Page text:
Your skin also needs the amino acid proline to produce collagen. Cottage cheese is a good source of proline, and hence, it aids collagen production.

11. Might Improve Vision

Some research says that increasing our vitamin A and zinc intake can cut the risk of vision loss. Cottage cheese contains both these nutrients and can hence play an important role in protecting your vision.

However, more studies are needed to substantiate this.

12. Cottage Cheese Is Beneficial For Pregnant Women

Cottage cheese is rich in protein, vitamin B12, dietary calcium, and phosphorus – all of which are required for pregnant women. But ensure the cheese is made of pasteurized milk as the unpasteurized version contains harmful bacteria that can cause miscarriage in pregnant women (5).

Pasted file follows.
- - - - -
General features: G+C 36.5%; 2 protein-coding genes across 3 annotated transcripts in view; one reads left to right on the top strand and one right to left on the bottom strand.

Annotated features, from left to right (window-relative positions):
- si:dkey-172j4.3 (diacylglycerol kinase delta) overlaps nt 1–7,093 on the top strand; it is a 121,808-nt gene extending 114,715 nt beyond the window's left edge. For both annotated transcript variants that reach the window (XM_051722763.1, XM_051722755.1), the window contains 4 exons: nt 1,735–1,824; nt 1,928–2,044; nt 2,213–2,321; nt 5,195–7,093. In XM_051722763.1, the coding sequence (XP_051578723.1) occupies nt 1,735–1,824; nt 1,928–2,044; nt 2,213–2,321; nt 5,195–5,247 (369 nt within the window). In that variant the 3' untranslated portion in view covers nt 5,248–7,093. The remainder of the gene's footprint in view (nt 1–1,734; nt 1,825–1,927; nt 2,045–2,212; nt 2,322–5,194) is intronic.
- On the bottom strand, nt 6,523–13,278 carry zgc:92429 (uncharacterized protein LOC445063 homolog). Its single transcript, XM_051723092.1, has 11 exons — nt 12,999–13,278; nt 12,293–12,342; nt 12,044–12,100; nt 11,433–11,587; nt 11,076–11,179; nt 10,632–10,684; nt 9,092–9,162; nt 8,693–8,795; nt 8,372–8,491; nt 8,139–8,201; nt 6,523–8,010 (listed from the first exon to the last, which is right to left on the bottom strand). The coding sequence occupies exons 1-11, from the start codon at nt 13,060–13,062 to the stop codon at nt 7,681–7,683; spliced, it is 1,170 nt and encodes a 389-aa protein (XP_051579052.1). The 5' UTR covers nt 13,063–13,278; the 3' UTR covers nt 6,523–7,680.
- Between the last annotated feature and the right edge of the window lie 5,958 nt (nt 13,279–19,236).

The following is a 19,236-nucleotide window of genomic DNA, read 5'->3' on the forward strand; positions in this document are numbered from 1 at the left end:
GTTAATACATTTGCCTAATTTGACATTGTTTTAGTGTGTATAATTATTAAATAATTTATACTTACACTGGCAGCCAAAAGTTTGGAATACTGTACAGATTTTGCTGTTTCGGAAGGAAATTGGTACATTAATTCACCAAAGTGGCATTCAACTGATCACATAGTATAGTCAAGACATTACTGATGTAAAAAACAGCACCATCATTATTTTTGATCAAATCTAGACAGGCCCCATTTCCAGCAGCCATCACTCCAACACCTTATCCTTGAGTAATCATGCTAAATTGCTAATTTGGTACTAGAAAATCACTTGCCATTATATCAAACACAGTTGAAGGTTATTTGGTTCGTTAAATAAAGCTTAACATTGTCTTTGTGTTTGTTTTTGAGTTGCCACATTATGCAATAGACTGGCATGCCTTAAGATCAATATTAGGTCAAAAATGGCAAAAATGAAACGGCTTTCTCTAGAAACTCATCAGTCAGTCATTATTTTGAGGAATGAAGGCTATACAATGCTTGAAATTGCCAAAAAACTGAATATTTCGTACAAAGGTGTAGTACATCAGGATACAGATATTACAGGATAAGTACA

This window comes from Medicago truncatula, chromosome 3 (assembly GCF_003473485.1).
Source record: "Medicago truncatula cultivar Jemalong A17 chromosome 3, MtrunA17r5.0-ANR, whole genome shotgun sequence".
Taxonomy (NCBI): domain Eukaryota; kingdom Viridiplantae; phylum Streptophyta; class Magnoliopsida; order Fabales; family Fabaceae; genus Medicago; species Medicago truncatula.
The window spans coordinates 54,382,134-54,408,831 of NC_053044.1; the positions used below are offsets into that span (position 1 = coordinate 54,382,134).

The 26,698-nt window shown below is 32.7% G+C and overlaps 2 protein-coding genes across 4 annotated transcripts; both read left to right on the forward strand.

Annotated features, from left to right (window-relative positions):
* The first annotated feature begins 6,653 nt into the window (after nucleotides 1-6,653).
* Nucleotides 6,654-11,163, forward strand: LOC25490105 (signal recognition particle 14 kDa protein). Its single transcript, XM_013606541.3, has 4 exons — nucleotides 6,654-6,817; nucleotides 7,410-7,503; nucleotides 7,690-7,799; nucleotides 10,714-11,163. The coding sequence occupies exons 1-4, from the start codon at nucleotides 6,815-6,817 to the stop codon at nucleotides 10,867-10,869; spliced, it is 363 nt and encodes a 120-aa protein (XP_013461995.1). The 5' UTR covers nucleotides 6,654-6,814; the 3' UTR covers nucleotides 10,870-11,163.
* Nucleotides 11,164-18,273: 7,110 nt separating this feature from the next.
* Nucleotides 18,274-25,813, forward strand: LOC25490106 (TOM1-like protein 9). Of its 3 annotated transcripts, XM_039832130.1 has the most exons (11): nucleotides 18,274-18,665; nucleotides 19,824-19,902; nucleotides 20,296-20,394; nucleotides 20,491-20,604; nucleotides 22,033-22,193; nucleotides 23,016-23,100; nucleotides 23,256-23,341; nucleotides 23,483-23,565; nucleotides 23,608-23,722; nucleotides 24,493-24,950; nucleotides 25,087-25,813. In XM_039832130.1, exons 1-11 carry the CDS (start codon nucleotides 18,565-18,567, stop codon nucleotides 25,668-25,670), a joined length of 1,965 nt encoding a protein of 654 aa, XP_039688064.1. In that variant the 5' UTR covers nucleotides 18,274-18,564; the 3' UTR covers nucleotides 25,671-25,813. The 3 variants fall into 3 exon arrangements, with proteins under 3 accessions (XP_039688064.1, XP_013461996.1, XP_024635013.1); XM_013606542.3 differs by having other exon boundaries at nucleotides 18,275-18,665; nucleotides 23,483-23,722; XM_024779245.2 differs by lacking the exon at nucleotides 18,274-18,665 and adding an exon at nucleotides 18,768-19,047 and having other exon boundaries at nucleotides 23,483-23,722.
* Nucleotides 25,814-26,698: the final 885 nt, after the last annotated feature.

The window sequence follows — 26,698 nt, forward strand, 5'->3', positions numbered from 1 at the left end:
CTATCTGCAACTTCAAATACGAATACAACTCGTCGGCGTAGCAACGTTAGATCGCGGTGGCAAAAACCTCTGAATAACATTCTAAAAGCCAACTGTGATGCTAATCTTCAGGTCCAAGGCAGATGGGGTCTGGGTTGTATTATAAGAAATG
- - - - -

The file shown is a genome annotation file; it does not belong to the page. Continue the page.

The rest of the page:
13. Is An Integral Part Of Keto Diet


If you are on a keto diet, full-fat dairy choices are a big YES. As the name suggests, the keto diet is all about achieving ketosis – which is the phenomenon where your body uses up fat for energy instead of glycogen or carbs. This process works great for weight loss and also cuts the risk of several diseases (6).

We have seen the benefits of cottage cheese. These could have been quite unexpected, given the negative picture our societies have painted towards cheese and other dairy products. But cottage cheese does have its own benefits, and it’s time we started realizing them.

Which takes us to the next section – the nutrients in cottage cheese that make it what it is.